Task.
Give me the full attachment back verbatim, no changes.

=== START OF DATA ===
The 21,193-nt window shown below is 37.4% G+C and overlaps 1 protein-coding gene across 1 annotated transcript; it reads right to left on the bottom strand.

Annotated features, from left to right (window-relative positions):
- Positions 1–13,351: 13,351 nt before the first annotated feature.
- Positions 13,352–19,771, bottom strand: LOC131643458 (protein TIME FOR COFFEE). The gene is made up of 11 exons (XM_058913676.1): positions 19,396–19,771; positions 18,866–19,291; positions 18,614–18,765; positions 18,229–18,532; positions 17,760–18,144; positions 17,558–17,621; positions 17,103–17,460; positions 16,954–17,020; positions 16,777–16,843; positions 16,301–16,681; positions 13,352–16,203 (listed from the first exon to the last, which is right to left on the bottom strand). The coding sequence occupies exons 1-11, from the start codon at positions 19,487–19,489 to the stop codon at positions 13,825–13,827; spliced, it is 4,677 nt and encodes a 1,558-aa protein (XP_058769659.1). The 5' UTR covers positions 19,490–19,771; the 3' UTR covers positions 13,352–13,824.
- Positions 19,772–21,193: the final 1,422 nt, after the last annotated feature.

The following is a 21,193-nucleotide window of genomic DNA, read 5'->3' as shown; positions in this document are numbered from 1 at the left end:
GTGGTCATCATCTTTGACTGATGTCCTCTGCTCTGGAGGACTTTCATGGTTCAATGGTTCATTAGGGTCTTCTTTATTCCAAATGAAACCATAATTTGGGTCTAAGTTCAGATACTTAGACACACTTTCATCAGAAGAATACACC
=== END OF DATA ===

The 21,193-nt window shown below is 37.4% G+C and overlaps 1 protein-coding gene across 1 annotated transcript; it reads right to left on the bottom strand.

Annotated features, from left to right (window-relative positions):
- Positions 1–13,351: 13,351 nt before the first annotated feature.
- Positions 13,352–19,771, bottom strand: LOC131643458 (protein TIME FOR COFFEE). The gene is made up of 11 exons (XM_058913676.1): positions 19,396–19,771; positions 18,866–19,291; positions 18,614–18,765; positions 18,229–18,532; positions 17,760–18,144; positions 17,558–17,621; positions 17,103–17,460; positions 16,954–17,020; positions 16,777–16,843; positions 16,301–16,681; positions 13,352–16,203 (listed from the first exon to the last, which is right to left on the bottom strand). The coding sequence occupies exons 1-11, from the start codon at positions 19,487–19,489 to the stop codon at positions 13,825–13,827; spliced, it is 4,677 nt and encodes a 1,558-aa protein (XP_058769659.1). The 5' UTR covers positions 19,490–19,771; the 3' UTR covers positions 13,352–13,824.
- Positions 19,772–21,193: the final 1,422 nt, after the last annotated feature.

The following is a 21,193-nucleotide window of genomic DNA, read 5'->3' as shown; positions in this document are numbered from 1 at the left end:
GTGGTCATCATCTTTGACTGATGTCCTCTGCTCTGGAGGACTTTCATGGTTCAATGGTTCATTAGGGTCTTCTTTATTCCAAATGAAACCATAATTTGGGTCTAAGTTCAGATACTTAGACACACTTTCATCAGAAGAATACACC